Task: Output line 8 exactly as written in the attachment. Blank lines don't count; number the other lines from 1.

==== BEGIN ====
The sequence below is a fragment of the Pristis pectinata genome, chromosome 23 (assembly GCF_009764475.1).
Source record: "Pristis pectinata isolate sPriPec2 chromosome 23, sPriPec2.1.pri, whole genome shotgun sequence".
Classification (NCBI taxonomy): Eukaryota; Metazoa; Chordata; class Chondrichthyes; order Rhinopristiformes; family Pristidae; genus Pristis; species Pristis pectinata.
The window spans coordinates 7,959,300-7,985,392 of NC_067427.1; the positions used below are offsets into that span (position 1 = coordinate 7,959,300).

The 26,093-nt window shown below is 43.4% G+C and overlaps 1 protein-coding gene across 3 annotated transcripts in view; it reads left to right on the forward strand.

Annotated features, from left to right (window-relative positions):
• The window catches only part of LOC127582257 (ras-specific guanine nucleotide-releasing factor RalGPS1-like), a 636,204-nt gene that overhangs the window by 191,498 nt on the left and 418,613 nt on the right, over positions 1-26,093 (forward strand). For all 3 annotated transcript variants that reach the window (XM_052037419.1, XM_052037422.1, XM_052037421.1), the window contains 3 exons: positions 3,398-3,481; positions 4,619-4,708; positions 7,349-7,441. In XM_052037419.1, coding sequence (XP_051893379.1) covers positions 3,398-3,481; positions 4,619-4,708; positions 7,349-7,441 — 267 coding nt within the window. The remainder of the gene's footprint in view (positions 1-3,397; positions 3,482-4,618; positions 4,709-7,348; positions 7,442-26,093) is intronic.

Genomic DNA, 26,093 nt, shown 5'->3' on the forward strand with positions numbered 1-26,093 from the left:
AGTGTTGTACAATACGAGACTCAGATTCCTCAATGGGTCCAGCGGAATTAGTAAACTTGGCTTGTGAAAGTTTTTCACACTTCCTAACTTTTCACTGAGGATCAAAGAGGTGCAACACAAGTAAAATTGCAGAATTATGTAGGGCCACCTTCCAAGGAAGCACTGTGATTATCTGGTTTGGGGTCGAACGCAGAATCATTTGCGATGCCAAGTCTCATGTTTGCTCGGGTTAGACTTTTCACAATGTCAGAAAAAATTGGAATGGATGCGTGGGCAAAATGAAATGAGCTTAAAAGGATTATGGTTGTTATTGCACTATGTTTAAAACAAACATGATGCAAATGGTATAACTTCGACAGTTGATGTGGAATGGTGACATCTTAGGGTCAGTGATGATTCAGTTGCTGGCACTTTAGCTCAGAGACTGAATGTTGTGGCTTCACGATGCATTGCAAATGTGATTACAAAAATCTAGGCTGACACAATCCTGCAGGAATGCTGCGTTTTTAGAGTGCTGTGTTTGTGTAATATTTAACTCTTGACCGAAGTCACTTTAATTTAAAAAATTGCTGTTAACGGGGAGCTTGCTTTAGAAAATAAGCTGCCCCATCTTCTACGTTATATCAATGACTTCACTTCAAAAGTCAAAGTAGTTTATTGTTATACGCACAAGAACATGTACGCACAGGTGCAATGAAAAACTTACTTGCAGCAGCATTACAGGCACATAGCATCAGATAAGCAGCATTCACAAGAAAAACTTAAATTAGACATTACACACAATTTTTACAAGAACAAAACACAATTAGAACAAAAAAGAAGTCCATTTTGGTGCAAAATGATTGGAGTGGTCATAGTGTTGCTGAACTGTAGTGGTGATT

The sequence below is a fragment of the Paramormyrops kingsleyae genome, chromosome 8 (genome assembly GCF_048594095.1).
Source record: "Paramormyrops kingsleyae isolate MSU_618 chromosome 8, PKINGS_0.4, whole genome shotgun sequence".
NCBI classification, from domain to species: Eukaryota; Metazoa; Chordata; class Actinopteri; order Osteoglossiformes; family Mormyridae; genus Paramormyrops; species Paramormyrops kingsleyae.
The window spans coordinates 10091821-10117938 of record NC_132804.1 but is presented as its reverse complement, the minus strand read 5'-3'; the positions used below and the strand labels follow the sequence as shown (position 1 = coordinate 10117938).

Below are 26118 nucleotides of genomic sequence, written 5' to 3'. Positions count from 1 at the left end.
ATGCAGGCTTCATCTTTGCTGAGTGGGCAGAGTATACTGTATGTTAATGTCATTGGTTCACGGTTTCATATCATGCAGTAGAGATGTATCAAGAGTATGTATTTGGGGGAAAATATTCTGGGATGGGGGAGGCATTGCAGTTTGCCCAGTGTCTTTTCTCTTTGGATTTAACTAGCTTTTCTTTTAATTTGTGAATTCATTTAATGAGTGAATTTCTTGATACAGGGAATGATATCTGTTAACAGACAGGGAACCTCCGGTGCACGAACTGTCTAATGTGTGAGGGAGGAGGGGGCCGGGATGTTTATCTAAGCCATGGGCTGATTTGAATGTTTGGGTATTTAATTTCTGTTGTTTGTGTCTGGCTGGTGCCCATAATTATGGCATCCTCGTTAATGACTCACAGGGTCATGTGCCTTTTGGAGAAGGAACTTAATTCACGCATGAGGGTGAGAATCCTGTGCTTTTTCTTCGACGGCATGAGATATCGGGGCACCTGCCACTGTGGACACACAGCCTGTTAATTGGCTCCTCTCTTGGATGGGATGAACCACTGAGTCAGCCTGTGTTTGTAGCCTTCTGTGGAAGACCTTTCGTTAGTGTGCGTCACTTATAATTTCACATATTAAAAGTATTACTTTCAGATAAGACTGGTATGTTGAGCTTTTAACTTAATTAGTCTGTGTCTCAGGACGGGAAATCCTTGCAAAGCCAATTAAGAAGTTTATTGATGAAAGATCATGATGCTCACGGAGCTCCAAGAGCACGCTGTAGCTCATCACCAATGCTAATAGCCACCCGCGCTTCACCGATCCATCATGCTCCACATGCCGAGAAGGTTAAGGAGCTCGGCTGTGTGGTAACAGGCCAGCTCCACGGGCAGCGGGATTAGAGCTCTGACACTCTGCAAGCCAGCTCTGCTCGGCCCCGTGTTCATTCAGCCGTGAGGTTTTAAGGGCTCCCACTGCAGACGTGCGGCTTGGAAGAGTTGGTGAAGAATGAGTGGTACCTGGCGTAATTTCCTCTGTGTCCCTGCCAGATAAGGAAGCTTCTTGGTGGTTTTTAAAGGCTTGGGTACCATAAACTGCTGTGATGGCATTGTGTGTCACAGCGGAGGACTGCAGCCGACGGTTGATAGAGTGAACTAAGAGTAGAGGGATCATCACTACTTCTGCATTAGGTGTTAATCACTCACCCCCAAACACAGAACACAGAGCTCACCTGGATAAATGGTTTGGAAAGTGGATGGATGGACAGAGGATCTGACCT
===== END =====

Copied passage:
Genomic DNA, 26,093 nt, shown 5'->3' on the forward strand with positions numbered 1-26,093 from the left: